Rachels, Ch7: The Utilitarian Approach
- Moral theories: Are theories that specify right and wrong action
- Moral theories considered so far:
- Subjectivism: The morally right act (=MRA) is the act I (the speaker)
- Cultural relativism: The MRA is that act required by a society's
- Divine command theory: MRA is the act commanded by God
- Ethical egoism: MRA is the act that best promotes the agent's self-interest
- Rachels finds all these deeply problematic
- Utilitarianism: MRA is the act that brings the greatest total amount of
happiness (balance of happiness minus unhappiness) into the world
- One moral rule central to utilitarianism:
- Principle of utility: Maximize happiness (utility)
- Imagine a world with as much happiness as possible; your job as a
moral agent is to act so as to bring us as close as possible to this
- To act correctly, follow these procedures:
- One: Look at all available alternative actions
- Two: For each, calculate the degree of happiness they produce (for
- Three: For each, subtract the degree of unhappiness or suffering they
produce (for everyone affected)
- Do the action that has maximizes this total (or minimizes the
negative, if all alternatives have negative results)
- Any other action is wrong.
- Questions to test understanding of utilitarian
- Act A makes 10 people happy and act B makes 3 people happy, does
it follow you should do act A?
- No: Need to consider degrees of happiness
- Should you give 40 students one dollar or 1 student 40 dollars?
- Should we build a road through a wilderness area?
- Ban gay marriage? Makes 80% of people somewhat
happy, and makes 5% miserable
- Pure democracy goes with the greatest number;
utilitarianism allows strength of preferences to be
included in the decision
- Act A makes 10 people each 10 units happy and Act B makes 3
people 20 units happy, does it follow you should do act A?
- No: Need to subtract the unhappiness caused (act A might also
cause 15 people to be 5 units unhappy and B might have no
- Act A makes people overall happier than act B, does it follow you do
- No: Must include the happiness of everyone affected (it
could be that act A causes great suffering to sentient animals)
- Example: How does the road through the wilderness affect the
interests of sentient animals?
- Act A brings about more total happiness overall into the world than
act B, does it follow that one should do act A?
- No: Must consider all the alternatives; Act C might maximize
total happiness more than A
- EXAMPLE: MATT DONNELLY'S EUTHANASIA
- Facts: Has cancer, will die in one year, in constant pain, sometimes
excruciating pain (lying in bed with clenched teeth sweating), didn't want to
live in pain for a year as was going to die anyway, begged his brothers to
- One of them--Harold--killed him with a pistol shot
- Did Harold do the right thing?
- No? Why? Because "intentionally killing innocent people is always wrong"
- Utilitarianism does not accept such inflexible rules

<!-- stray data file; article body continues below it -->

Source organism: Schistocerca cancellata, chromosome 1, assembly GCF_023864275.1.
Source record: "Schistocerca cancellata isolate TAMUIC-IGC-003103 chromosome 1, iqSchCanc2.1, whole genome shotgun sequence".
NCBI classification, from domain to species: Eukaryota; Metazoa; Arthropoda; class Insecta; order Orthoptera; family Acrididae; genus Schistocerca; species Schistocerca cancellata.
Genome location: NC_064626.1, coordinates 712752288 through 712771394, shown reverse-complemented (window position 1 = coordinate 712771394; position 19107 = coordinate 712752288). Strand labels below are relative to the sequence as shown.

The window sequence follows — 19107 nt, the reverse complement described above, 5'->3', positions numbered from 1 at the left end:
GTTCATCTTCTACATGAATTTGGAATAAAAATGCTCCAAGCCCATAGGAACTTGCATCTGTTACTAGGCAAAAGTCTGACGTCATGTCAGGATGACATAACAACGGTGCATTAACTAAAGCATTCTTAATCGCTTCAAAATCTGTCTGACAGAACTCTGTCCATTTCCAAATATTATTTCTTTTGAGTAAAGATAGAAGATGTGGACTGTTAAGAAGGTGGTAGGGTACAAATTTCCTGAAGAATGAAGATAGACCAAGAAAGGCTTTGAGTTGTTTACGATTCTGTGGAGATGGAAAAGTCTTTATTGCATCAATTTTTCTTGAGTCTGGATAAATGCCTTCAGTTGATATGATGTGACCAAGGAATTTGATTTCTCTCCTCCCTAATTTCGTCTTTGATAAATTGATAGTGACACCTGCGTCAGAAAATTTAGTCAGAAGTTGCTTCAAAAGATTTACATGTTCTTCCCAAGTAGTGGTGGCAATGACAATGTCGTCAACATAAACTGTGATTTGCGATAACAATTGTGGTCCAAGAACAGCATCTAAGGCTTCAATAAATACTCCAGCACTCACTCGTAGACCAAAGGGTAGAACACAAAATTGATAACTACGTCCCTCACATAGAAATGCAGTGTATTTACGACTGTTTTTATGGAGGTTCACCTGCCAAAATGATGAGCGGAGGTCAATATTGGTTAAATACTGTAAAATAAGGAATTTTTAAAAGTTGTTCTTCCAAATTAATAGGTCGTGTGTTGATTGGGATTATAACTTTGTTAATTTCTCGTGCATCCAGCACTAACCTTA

- Utilitarianism suggest he did the right thing
- The act brought about the best overall consequences in terms of
maximizing happiness (and minimizing suffering)
- Matt Donnelly thought he'd be better off dead
- Others suffering is also minimized by his death
- A world in which there was no suffering Matt Donnelly was a better
world in terms of overall happiness
- UTILITARIANISM SUGGESTS REFORM OF LAWS THAT HINDER
- Laws preventing euthanasia
- Laws regulating sex among consenting adults
- If such behavior does not harm others and contributes to the
satisfaction/happiness of those involved, they should be
repealed as they stand in the way of maximizing happiness
- EXAMPLE: TREATMENT OF NONHUMAN ANIMALS
- Traditional view of animals
- Here for our use, resources for human ends, "lower is here for the higher
- They have no moral standing of their own
- Do not count morally in their own right
- Humans can treat them in any way they want if it its to our
- Why is cruelty to animals wrong on this view?
- Not because the animal counts or not because it wrongs the
- But because it has negative effects on human welfare
- Makes those who are cruel to animals likely to be cruel
- Upsets some humans
- Why should I not shoot my neighbor's dog?
- "Not sin of murder, but sin of theft"
- Not wronging the dog, but my neighbor
- Traditional view seems extreme, but it clearly guides our treatment of
- We eat them, we make them subjects of experiments in labs, we use
their skins for clothing, and their heads for wall ornaments, we make
them objects of amusement in zoos and rodeos, we hunt and hook
them "for the fun of it"
- Why don't animals count?
- Have no souls
- Not rational
- Can't speak
- Can't act morally
- Aren't human
- Utilitarianism view of moral status of animals
- What matters is only whether animals can be happy/unhappy, whether
they feel pleasure/pain (are they sentient beings?)
- If a being can suffer or experience happiness
- Morality requires us to take this into account
- Since the goal of morality is to maximize happiness
- The same reason for why it is wrong to torment a human applies to why it is
wrong to torment an animal:
- They suffer and morality requires us to alleviate this
- For utilitarians, humans and nonhuman (sentient) animals both count
- In the same moral category
- Suffering/happiness of one counts equally with similar suffering/happiness
of the other
- Human's special capacities (e.g., their intelligence) make them
subject to happiness and suffering that animals can't experience
- Morality requires us to consider these forms of
- So equal concern for the similar suffering of animals does not entail
humans and animals should be treated in the same ways
- Many factual difference between them that can justify differences in